A triumph of design, the Creature, to my childhood self, was both hideous and utterly beautiful. Today I own a model of the Creature, which sits proudly on a shelf in my study, and even almost half a century later my opinion of him is still much the same.


His plated, dimpled flesh; his wide mouth and cold, fish-like eyes; the rows of gills sweeping back from the sides of his head, which curiously have always reminded me of mutton-chop whiskers; his overlarge webbed hands and feet, tipped with hooked claws… it’s all so breathtakingly beautiful. He’s scary and alien, and you imagine his flesh to be slick, ice-cold and repellant, but at the same time he has a dignity and grace and poise that I find awe-inspiring, even noble. 




Terrifying. Simply terrifying.


I was maybe twelve when I first saw Hammer’s The Reptile, and over four decades later it remains my favourite Hammer movie. For me, this film is the very definition of the word ‘eerie’. The blighted village, the isolated cottage on the moors, the haunting music drifting across the stark landscape at night, the troubled and austere local doctor, harbouring a terrible secret… all these elements combine to create a truly unsettling viewing experience that is far more than the sum of its parts.


Like another of my Hammer favourites, The Devil Rides Out, this movie seemed, to my adolescent self, to weave a corrupt and deadly spell so powerful that it was capable of curling out from the screen like poisonous mist to infect the viewer. I remember being appalled at the idea of a monster whose bite could turn a man’s flesh black as coal, and cause him to die, writhing in convulsions and choking up white froth.


And when that creature was finally revealed about two-thirds of the way into the movie… my God! Its lidless, bulging eyes, its long curved fangs, the sheer serpentine litheness of it – this to me was the very epitome of a nightmare made manifest. To my impressionable self the Reptile seemed both utterly ruthless and utterly lethal, a creature whose venom promised the most awful, the most painful death imaginable.





I couldn’t compile this list without mentioning a Doctor Who monster, now, could I?


Doctor Who may well be the single biggest influence on my career. It was certainly the first – and probably second, third, fourth, fifth, sixth, seventh and eighth – piece of fiction that frightened me. My first memory of the show was seeing the massive, savage Yeti laying siege to Det Sen monastery in the story The Abominable Snowmen in 1967 when I was four. I remembered being terrified – almost traumatised – on numerous occasions during the following decade, not least by the Ice Warriors, the Cybermen, the seaweed monster in Fury From the Deep, the Autons and the injured Silurian in the barn in one of Jon Pertwee’s early Third Doctor adventures.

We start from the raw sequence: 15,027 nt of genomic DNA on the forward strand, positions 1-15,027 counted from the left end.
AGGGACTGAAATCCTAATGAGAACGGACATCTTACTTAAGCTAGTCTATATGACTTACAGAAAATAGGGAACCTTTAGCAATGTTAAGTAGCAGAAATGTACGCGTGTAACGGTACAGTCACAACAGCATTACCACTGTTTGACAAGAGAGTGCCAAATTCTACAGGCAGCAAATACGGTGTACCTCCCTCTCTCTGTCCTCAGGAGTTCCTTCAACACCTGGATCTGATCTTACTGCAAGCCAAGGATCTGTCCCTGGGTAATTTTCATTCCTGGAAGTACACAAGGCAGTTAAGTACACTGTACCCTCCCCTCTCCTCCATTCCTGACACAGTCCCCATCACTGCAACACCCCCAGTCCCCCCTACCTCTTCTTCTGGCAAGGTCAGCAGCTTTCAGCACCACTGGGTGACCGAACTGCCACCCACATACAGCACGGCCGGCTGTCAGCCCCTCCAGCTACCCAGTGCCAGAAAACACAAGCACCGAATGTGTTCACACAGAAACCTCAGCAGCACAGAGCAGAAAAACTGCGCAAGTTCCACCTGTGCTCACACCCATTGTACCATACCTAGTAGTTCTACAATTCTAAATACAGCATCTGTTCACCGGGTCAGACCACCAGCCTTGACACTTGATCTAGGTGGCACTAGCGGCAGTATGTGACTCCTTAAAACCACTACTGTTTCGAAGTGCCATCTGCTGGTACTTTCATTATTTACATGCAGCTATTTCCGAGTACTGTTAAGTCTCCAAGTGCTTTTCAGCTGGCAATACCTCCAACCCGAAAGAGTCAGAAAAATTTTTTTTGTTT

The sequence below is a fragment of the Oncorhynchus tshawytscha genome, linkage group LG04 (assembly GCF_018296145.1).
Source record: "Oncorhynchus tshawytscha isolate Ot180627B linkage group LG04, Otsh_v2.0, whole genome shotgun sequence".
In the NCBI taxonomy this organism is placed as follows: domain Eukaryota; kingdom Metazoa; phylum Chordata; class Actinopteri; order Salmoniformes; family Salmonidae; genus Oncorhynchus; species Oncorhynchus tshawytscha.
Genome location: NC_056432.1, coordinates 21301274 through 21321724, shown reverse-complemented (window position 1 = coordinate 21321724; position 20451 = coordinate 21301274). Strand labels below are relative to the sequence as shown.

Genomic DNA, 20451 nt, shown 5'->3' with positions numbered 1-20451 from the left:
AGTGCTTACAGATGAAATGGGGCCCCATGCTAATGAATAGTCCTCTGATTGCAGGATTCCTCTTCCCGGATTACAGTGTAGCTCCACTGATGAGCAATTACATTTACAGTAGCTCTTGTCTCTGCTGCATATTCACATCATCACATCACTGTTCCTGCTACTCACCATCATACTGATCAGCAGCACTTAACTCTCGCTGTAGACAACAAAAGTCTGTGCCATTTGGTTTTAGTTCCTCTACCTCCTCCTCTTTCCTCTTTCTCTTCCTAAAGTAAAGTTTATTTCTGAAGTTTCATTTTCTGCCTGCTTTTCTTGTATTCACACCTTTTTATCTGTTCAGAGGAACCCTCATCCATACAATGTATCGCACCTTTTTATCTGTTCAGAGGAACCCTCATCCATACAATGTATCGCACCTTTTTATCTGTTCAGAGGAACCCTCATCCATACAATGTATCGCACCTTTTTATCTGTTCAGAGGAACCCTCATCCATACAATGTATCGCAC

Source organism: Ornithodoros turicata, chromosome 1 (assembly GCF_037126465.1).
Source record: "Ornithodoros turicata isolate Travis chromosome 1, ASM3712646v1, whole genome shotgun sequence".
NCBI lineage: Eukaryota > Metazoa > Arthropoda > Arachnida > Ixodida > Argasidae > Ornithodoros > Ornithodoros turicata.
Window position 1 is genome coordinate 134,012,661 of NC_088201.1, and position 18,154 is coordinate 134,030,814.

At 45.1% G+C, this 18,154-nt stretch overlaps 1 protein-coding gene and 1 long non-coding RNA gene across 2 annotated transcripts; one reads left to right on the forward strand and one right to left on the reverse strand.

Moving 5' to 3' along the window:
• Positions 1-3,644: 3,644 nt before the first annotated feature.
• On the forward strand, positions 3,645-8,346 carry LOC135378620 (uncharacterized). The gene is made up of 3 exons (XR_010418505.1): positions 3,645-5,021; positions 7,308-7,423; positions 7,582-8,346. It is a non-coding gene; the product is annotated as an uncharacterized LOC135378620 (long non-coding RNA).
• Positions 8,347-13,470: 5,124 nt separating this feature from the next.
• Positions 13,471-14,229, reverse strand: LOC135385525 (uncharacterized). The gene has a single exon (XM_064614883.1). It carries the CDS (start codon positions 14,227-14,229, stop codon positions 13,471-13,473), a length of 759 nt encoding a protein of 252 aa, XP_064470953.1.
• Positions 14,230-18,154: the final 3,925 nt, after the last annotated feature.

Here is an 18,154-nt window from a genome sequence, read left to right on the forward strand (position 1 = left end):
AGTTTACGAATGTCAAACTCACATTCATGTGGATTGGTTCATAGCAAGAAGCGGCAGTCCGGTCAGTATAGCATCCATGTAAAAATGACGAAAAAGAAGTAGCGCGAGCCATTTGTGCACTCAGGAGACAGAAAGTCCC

The Cybermen and the Autons I found particularly troubling. For years I was haunted by the idea that creatures with blank faces could commit such atrocities. Even as a very young child I remember finding the juxtaposition between emotionlessness and murder deeply, deeply disturbing.


And of course, I can’t talk about Doctor Who without mentioning the Daleks. It goes without saying that the mental meanies from Skaro are one of the greatest monster designs of all time, whose appearance, even today, can inspire fear and awe. My favourite Doctor Who monster, though, is one that first appeared in 1975 during Tom Baker’s second season as the Fourth Doctor, and who didn’t reappear until the show’s fiftieth anniversary special The Day of the Doctor in 2013.


The story Terror of the Zygons was the perfect platform for introducing the titular creatures. Taking place in an isolated village surrounded by moorland and within spitting distance of a lonely stretch of seashore (a location which shares many similarities to the one in which The Reptile takes place, in fact), Terror of the Zygons is a doom-laden tale, underpinned by an eerily evocative music score – incredibly creepy fare for a family audience on a Saturday teatime. By the time the first Zygon is revealed in its full glory at the end of episode one, the tension is as palpable as the thick, soupy fog that envelops Tulloch Moor. I still recall the utter shock I felt when, at the touch of a gnarled, suckered hand on her shoulder, the Doctor’s companion Sarah Jane Smith spins round to encounter the thing looming over her. As viewers we initially catch only a glimpse of it – its bulbous, suckered head, the sheer malice on its puckered, twisted features – before the electronic screech preceding the closing theme music kicks in, and the swirling vortex of the end titles leaves us with nothing but a nightmarish impression to carry in our minds until next week’s episode.